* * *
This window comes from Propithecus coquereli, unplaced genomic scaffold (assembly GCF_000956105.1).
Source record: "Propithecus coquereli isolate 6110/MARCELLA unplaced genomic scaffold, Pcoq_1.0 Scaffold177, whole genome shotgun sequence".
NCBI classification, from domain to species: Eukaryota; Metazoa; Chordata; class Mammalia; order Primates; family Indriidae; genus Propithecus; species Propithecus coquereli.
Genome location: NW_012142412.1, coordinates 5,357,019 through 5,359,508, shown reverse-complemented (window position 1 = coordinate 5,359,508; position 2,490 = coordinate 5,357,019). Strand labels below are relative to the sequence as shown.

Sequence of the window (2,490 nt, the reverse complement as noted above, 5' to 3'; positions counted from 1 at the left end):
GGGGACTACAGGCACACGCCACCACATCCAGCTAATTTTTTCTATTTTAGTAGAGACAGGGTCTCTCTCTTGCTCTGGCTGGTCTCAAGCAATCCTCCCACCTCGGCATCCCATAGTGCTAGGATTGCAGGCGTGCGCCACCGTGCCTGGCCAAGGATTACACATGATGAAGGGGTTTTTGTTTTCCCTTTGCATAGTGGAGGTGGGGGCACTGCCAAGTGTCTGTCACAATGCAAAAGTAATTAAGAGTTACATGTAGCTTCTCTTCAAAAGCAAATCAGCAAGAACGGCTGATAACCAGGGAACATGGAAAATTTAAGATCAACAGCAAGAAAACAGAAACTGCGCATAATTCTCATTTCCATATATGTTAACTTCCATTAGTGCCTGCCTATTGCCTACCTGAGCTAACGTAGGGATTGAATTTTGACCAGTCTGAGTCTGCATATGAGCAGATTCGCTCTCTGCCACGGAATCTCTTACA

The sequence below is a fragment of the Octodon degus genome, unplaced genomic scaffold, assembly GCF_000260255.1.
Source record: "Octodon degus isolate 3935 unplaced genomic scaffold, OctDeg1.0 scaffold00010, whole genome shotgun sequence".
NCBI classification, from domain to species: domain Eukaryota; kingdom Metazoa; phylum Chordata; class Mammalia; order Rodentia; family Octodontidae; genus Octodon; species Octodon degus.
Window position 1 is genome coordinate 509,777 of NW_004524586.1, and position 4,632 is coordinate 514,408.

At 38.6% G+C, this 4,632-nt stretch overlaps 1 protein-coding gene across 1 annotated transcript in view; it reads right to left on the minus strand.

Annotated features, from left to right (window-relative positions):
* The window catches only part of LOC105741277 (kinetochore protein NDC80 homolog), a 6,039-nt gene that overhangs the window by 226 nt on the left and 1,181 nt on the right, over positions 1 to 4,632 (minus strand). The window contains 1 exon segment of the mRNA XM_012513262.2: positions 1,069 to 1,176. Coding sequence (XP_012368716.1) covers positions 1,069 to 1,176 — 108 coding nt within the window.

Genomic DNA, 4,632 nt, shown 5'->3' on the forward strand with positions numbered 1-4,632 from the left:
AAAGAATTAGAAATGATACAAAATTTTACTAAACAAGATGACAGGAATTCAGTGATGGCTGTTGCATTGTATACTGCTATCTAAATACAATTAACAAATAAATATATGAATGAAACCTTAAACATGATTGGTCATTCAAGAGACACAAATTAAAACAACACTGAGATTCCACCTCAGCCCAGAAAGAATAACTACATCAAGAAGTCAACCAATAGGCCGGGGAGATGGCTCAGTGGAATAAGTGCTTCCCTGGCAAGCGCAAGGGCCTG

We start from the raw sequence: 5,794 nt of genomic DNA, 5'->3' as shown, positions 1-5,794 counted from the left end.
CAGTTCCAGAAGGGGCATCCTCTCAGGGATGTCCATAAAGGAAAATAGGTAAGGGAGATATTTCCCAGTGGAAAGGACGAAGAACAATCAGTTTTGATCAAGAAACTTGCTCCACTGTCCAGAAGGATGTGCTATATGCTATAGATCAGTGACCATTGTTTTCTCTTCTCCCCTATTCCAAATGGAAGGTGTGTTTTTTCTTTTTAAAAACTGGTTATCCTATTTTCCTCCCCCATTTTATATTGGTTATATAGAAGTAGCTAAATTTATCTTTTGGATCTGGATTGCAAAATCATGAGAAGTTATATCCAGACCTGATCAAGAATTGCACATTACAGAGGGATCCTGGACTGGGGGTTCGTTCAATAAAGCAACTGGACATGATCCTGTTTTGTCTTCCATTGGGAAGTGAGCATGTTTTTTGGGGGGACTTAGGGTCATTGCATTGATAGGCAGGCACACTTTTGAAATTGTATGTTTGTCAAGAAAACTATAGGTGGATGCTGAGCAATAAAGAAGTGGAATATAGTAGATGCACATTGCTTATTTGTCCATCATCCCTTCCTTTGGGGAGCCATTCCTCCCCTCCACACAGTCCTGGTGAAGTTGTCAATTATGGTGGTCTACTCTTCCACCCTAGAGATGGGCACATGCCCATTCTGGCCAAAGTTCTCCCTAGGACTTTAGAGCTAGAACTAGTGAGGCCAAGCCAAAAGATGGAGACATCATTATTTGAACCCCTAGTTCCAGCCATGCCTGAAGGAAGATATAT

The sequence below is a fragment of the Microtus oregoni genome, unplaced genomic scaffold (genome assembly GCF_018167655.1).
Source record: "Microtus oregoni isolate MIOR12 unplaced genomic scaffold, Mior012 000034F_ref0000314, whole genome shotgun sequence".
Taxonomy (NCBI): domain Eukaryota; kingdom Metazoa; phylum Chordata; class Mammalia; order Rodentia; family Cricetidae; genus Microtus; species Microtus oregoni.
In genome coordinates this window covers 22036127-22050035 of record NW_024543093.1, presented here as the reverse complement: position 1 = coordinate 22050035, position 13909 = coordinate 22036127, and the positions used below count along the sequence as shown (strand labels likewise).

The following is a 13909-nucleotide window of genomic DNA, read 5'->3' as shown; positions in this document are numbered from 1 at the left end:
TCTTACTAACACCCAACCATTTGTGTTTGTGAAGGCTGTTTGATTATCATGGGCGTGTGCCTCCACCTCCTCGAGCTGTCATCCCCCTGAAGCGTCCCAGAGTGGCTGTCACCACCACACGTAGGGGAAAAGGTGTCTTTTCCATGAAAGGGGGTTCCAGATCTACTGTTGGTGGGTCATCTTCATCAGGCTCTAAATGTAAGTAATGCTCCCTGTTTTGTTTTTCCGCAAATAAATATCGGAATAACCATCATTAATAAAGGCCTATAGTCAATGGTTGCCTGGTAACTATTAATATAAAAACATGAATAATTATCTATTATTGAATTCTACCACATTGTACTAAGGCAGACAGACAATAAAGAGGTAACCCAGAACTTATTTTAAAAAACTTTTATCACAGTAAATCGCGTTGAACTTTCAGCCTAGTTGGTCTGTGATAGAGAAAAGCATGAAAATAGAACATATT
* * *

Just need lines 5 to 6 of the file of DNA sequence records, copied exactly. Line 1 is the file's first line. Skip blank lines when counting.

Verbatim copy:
Sequence of the window (2,490 nt, the reverse complement as noted above, 5' to 3'; positions counted from 1 at the left end):
GGGGACTACAGGCACACGCCACCACATCCAGCTAATTTTTTCTATTTTAGTAGAGACAGGGTCTCTCTCTTGCTCTGGCTGGTCTCAAGCAATCCTCCCACCTCGGCATCCCATAGTGCTAGGATTGCAGGCGTGCGCCACCGTGCCTGGCCAAGGATTACACATGATGAAGGGGTTTTTGTTTTCCCTTTGCATAGTGGAGGTGGGGGCACTGCCAAGTGTCTGTCACAATGCAAAAGTAATTAAGAGTTACATGTAGCTTCTCTTCAAAAGCAAATCAGCAAGAACGGCTGATAACCAGGGAACATGGAAAATTTAAGATCAACAGCAAGAAAACAGAAACTGCGCATAATTCTCATTTCCATATATGTTAACTTCCATTAGTGCCTGCCTATTGCCTACCTGAGCTAACGTAGGGATTGAATTTTGACCAGTCTGAGTCTGCATATGAGCAGATTCGCTCTCTGCCACGGAATCTCTTACA